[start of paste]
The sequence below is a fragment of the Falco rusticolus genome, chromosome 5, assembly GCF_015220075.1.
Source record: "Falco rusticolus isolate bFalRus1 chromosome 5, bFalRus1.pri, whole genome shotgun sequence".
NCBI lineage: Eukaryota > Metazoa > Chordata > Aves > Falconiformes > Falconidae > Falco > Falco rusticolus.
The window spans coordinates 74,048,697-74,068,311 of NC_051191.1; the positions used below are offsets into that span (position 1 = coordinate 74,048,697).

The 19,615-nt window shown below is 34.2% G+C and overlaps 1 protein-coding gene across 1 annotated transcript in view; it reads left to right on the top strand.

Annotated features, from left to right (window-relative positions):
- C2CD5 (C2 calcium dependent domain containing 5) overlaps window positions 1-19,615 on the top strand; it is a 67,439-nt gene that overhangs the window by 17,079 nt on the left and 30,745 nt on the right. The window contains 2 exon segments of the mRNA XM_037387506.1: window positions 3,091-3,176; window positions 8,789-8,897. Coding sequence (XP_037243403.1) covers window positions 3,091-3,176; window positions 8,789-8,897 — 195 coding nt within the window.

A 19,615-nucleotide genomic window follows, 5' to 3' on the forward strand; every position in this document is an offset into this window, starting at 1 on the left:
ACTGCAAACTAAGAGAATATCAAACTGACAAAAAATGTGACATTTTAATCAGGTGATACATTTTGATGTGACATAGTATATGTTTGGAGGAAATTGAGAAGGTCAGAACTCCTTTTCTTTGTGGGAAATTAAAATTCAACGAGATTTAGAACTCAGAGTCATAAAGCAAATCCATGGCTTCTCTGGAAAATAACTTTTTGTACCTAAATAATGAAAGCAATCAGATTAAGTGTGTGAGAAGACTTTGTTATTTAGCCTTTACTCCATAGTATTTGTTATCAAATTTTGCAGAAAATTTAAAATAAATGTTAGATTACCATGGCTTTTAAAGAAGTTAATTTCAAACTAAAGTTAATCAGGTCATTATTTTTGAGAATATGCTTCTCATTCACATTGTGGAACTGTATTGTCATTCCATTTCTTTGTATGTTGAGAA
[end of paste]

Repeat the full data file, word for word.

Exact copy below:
The sequence below is a fragment of the Falco rusticolus genome, chromosome 5, assembly GCF_015220075.1.
Source record: "Falco rusticolus isolate bFalRus1 chromosome 5, bFalRus1.pri, whole genome shotgun sequence".
NCBI lineage: Eukaryota > Metazoa > Chordata > Aves > Falconiformes > Falconidae > Falco > Falco rusticolus.
The window spans coordinates 74,048,697-74,068,311 of NC_051191.1; the positions used below are offsets into that span (position 1 = coordinate 74,048,697).

The 19,615-nt window shown below is 34.2% G+C and overlaps 1 protein-coding gene across 1 annotated transcript in view; it reads left to right on the top strand.

Annotated features, from left to right (window-relative positions):
- C2CD5 (C2 calcium dependent domain containing 5) overlaps window positions 1-19,615 on the top strand; it is a 67,439-nt gene that overhangs the window by 17,079 nt on the left and 30,745 nt on the right. The window contains 2 exon segments of the mRNA XM_037387506.1: window positions 3,091-3,176; window positions 8,789-8,897. Coding sequence (XP_037243403.1) covers window positions 3,091-3,176; window positions 8,789-8,897 — 195 coding nt within the window.

A 19,615-nucleotide genomic window follows, 5' to 3' on the forward strand; every position in this document is an offset into this window, starting at 1 on the left:
ACTGCAAACTAAGAGAATATCAAACTGACAAAAAATGTGACATTTTAATCAGGTGATACATTTTGATGTGACATAGTATATGTTTGGAGGAAATTGAGAAGGTCAGAACTCCTTTTCTTTGTGGGAAATTAAAATTCAACGAGATTTAGAACTCAGAGTCATAAAGCAAATCCATGGCTTCTCTGGAAAATAACTTTTTGTACCTAAATAATGAAAGCAATCAGATTAAGTGTGTGAGAAGACTTTGTTATTTAGCCTTTACTCCATAGTATTTGTTATCAAATTTTGCAGAAAATTTAAAATAAATGTTAGATTACCATGGCTTTTAAAGAAGTTAATTTCAAACTAAAGTTAATCAGGTCATTATTTTTGAGAATATGCTTCTCATTCACATTGTGGAACTGTATTGTCATTCCATTTCTTTGTATGTTGAGAA